The Six Best Gifts You Can Give Your Partner

Give a special Valentine's gift this year that reflects the care and appreciation you feel for your partner.

The most valuable presents don’t come from the store. They come from the heart and are offered as a reflection of the care and appreciation you feel for your partner.

At the beginning of most relationships, tokens of affection — from love letters to iPod playlists to spontaneous weekends away — help cement a couple’s sense of connection. But those random acts of infatuation often wane as a relationship matures. Even finding the right gift for birthdays and holidays can start to feel like a chore.

But a gift-giving mentality becomes even more important as a relationship evolves — and some of the very best presents can’t be wrapped. They’re the thoughts and gestures that come straight from the heart and can transform a good partnership into a truly great one. “One thing that stands out in the research is that the actions you perform are the most important,” says Gay Hendricks, PhD, coauthor with his wife, Kathlyn, of Conscious Loving: The Journey to Co-Commitment (Bantam, 1992). “A lifetime dedication to gift giving will take your relationship to the next level.”

Since it’s the time of year when presents are on everyone’s mind, it’s the perfect opportunity to transform your relationship from good to great — or from great to greater — by giving your partner these six very important gifts.

Gift 1: Learn Your Partner’s “Love Language”

Each of us wants to feel loved by our partner and wants our partner to feel loved by us. The challenge for many couples, according to Gary Chapman, author of The 5 Love Languages (Northfield, 2010), is that the way one person shows love often isn’t the way his or her partner intuitively feels it.

One person, for example, may experience physical affection as love, while her partner experiences help with the household chores as the ultimate token of affection. They are, in essence, speaking different languages. “These miscommunications aren’t a matter of not having good intentions,” says Chapman. “They’re a matter of not touching the heart or emotions of the other person.”

Most of us grow up learning the emotional language of our parents, he explains. And we become confused and upset when our partner doesn’t understand us.

To get past those miscues, Chapman advises couples to identify what he calls their “love languages” and share them with each other. If you’re not sure which of the following five languages best describes you, take Chapman’s Love Language Quiz to figure out your type (see page 59 for the link). He also suggests asking yourself what you most often demand of your spouse. “The thing you have most often requested is likely the thing that would make you feel the most loved,” he notes. Here are Chapman’s five love languages:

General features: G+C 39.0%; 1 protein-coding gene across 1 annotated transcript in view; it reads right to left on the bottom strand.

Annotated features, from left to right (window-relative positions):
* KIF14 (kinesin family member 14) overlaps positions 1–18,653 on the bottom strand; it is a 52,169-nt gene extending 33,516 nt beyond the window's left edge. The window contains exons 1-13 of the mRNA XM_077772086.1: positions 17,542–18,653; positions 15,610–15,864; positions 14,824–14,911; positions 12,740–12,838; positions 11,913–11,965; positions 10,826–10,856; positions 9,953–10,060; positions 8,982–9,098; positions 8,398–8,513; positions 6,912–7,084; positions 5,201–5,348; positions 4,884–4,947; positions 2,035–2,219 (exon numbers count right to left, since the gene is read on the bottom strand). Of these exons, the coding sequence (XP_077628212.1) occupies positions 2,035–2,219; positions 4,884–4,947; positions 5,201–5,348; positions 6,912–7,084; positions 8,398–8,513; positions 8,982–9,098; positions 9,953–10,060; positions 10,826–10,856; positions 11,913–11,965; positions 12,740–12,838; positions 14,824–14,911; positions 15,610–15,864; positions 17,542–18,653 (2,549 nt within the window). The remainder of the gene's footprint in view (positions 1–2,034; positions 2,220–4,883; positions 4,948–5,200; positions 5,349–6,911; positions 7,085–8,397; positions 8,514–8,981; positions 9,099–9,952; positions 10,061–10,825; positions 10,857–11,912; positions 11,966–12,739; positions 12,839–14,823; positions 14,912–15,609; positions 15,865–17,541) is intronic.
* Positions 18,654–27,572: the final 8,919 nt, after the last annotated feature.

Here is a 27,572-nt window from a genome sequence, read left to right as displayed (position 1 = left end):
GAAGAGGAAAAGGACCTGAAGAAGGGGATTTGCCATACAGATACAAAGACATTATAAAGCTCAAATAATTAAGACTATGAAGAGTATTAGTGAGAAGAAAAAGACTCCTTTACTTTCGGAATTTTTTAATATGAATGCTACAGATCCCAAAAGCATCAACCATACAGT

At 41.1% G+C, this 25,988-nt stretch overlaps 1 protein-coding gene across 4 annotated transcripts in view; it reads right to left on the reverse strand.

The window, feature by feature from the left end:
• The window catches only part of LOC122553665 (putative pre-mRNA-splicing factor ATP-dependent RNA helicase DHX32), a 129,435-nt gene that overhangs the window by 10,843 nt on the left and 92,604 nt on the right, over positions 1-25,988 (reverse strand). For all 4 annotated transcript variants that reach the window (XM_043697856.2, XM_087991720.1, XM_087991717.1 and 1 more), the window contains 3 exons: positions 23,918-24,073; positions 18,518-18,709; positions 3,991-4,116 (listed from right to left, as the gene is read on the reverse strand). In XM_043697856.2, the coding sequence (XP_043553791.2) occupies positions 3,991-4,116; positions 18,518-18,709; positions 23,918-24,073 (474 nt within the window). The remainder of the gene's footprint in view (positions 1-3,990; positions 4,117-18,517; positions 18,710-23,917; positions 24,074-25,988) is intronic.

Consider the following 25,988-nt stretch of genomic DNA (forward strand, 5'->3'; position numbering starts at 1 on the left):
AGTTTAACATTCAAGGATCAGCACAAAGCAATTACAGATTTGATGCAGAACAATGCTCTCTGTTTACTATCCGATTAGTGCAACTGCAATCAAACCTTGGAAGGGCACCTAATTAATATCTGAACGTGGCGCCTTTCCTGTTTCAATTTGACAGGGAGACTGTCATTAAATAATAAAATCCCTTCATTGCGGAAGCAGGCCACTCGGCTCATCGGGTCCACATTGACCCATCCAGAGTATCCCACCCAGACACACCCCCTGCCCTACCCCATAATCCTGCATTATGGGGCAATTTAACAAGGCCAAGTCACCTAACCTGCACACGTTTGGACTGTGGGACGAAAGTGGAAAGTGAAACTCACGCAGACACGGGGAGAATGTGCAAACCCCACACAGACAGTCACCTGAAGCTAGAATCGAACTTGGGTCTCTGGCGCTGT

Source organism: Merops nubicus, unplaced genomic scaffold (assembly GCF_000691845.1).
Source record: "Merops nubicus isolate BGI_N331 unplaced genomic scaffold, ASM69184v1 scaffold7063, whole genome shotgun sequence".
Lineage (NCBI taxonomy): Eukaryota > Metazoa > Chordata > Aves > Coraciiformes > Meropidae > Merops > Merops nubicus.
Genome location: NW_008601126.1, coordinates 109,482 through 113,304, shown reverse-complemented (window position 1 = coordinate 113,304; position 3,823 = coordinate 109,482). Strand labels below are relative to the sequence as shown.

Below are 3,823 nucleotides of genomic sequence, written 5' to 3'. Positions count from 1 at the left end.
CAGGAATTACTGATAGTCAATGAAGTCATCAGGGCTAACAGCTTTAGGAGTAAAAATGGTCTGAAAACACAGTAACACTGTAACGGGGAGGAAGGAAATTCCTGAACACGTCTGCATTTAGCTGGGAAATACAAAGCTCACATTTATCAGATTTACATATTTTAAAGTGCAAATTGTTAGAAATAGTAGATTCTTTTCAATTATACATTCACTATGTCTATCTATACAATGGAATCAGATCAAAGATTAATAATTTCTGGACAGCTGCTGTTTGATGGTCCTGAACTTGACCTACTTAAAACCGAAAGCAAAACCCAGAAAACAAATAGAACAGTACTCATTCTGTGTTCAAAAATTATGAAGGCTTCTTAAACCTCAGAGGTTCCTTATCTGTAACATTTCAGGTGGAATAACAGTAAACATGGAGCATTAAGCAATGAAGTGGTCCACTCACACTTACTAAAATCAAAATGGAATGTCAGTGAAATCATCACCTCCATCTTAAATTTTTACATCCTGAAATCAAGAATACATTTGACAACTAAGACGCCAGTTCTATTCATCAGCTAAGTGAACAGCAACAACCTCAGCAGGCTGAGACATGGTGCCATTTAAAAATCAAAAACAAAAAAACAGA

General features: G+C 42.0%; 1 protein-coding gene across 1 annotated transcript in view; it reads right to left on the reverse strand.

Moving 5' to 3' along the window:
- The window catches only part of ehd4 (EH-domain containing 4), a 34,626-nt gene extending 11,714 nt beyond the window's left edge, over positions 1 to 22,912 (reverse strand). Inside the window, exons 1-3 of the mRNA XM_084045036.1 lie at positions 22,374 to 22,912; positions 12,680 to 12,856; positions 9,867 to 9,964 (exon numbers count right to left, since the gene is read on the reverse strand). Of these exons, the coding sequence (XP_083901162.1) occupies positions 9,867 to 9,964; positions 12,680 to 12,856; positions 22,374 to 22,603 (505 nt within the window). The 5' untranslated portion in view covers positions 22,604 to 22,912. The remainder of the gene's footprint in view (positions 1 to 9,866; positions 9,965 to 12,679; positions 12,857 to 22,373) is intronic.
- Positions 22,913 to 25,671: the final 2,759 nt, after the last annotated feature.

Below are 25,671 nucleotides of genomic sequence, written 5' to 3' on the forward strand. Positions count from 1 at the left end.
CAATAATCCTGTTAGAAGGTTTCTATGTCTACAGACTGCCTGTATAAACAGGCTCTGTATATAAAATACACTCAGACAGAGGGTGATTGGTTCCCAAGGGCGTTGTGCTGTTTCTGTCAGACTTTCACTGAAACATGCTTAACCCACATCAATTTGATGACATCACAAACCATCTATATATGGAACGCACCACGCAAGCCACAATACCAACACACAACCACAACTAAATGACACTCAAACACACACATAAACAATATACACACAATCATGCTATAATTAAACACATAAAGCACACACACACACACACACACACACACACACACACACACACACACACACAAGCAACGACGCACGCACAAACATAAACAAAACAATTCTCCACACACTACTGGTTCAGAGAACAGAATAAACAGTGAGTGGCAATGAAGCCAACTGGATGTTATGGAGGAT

• Words of Affirmation. Some people experience love most directly through warm words, whether they’re verbal compliments or encouragements — anything from “I appreciate that you found a babysitter for tonight” to “I know you can run that 10K!” Whether or not words of affirmation are your primary love language, research suggests that supportive comments help couples develop a sense of “we-ness,” a feeling that enhances satisfaction with
    one’s partnership.
  • Quality Time. If this is your primary love language, you want your partner’s undivided attention. It’s important to you to have time together without distractions where you can nurture conversations and enjoy activities together. Quality time, according to Chapman, helps couples build reserves of positive memories, which are linked to increased marital stability and satisfaction.
  • Receiving Gifts. Actual presents have their place on the spectrum of relationship gift giving, too. The key to speaking this love language, however, has nothing to do with the price tag — it’s all about making your partner feel understood. This could be a store-bought bracelet or a beautiful rock you pick up on a hike or a watercolor you paint. These kinds of gifts demonstrate that you’ve been paying attention, and that you really see who your partner is and what she loves.
  • Acts of Service. This love language emphasizes doing things you know your partner would like you to do, from making dinner to changing the cat’s litter to paying the bills. These acts show your partner that you notice what’s going on in his life and want to help him.
  • Physical Touch. Backrubs, holding hands, deep hugs, kisses, putting your arm around your partner — for some people, physical intimacy is the signal of love and affection. If your primary love language is physical touch, nothing will say “I love you” more than being held or touched.